You usually placed other defensive measures in front of your trenches so that if the enemy decides to rush out from their city or from their own trench they couldn't just leap into your trench.  Wooden stakes have been used in past times, but in WW1 barbed wire was almost always strung out in standing coils in front of the front trenches.  There would be 'hedges' of multiple rolls of uncoiled barbed wire as much as 50 feet deep.  That was no quick obstacle to overcome, and the whole time you spent trying to get through the other guy's wire, you were an easy target.  (In WWI the German's had an early barbed wire advantage:  their's was so thick that the British wire cutting pliers couldn't cut through it!  But the British wire was thinner and weaker and gave way to the standard wire cutting pliers the Germans had.)       

  The way this whole network of trenches began in WW1 was basically as follows. 

  The German army had tried to advance with lightening speed all the way from Germany, through Belgium, to Paris in September of 1914, and only with difficulty were they stopped at the Battle of Marne (named after the Marne River) just at the outskirts of Paris.  It was a terrible battle, and a critical one.  Up to that time in the war, the Germans had seemed unstoppable.  But at Marne, a small group of British (ironically under a British commander named French) and a large group of French soldiers stood their ground to try to save Paris and somehow things started to go their way. 

  Allied airplanes, a rather new military addition, flew above the German forces reporting on movements and looking for weaknesses.  They noticed a gap in the German line caused by the Germans realigning their forces to meet a threat and as soon as the allied commanders on the ground heard about the weakness they struck hard and decisively to rush some allied forces through that gap.  When that happened it put the Germans at a strategic disadvantage, compelling them to wisely call a retreat.

  This Battle of the Marne is famous in France, of course, because they saved Paris from being taken and because of other heroics that managed to win the day for the Allies.  One interesting point of the battle occurred when 600 Parisian taxi cabs raced out from the city bearing reserve fighters (about 10 per taxi apparently) adding 6,000 fresh fighters to the Allied forces at a critical moment when their arrival produced a large positive affect.  It makes kind of an interesting mental picture - a giant armada of fierce taxi drivers racing towards the battle lines......meters running, no doubt.  Were the drivers mostly recent immigrants?  Of course, this was 1914.  What did a 1914 taxi look like?

  But as for the Battle of the Marne, that's a vast simplification of a battle that cost about 500,000 combined total casualties, German and French (dead and wounded), but that battle marked the point when the German army fell back, found some good defensive ground at the Aisne River, and settled in.  And when the allied forces found them and asessed the situation it seemed a stalemate.  An indecisive battle was fought (the Battle of the Aisne), but there the trench digging basically began.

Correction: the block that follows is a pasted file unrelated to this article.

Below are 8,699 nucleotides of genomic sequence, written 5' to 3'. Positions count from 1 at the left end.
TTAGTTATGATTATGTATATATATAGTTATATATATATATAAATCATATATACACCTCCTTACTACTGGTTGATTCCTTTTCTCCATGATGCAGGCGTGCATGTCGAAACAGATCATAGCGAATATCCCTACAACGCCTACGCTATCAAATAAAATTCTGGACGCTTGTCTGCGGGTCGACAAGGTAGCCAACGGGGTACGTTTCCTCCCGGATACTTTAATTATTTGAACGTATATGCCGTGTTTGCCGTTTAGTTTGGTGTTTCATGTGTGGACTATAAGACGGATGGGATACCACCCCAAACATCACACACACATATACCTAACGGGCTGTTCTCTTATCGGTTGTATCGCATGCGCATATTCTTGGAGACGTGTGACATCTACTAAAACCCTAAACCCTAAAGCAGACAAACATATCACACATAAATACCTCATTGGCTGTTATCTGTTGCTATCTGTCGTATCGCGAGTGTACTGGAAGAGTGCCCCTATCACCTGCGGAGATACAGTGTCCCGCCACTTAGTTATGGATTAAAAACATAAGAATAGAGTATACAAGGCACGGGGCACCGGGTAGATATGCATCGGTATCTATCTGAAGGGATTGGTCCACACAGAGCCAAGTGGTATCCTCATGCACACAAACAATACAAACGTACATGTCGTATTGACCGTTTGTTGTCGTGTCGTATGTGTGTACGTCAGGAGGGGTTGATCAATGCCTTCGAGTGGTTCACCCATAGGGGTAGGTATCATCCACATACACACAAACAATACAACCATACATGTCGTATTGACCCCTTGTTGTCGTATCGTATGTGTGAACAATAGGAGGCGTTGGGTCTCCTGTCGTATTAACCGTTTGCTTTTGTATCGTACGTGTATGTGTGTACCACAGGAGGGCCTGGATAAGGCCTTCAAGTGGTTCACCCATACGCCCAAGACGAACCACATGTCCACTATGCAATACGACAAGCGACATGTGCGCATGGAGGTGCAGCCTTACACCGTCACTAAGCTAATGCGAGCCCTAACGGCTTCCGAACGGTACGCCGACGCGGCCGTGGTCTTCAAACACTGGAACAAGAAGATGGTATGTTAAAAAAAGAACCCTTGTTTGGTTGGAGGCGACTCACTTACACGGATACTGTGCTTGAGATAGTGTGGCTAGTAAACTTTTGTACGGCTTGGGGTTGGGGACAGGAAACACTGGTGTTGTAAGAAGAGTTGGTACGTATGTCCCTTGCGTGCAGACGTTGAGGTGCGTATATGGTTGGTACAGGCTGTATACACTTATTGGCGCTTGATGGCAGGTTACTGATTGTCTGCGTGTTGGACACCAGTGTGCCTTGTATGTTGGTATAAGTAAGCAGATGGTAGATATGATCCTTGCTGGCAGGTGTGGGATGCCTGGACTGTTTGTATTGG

The French and British, fighting the Germans, had come head to head with no clear victor then and there, at the Aisne, for the first time in the war.  As the stalemate solidified, the trenches were dug and the trench warfare that came to typify World War I had begun in earnest.  In long opposing trenches, only a stones throw apart in many areas but two or three times as much in others, they dug in and began the grueling work of gaining land by storming an enemy trench and taking it, or more often, picking off the opposing soldiers in their partially safe trenches from the partial safety of their own trench. 

  The most forward trench in particular could be bad.  You were stuck there, in the front trench, on a rotating basis.  When it snowed it snowed in your trench.  When it rained it rained in your trench, and when it was cold or hot that's how it was in your trench.  When someone was shot and bled out it was there in the trench with you, and if the trench was full of water it became bloody water.  Mud could remain mud for weeks at a time in your trench, never freezing or drying up.  When you had to use the bathroom, well....

  World War I came at a time when artillery had evolved a great deal.  Trenches were not out of reach from enemy artillery so though there were latrines you might not always be able to get to them if under fire.  

  Big guns and mortars tried to fire shells into your trench.  So trenches were not built in continuous lines, but zig-zag, so that the shock wave from an ordinance round exploding in your trench would hit a dirt wall where the trench zigged or zagged, limiting the damage. Also, transport trenches connected the forward trenches with the rear trenches, for travel between them all.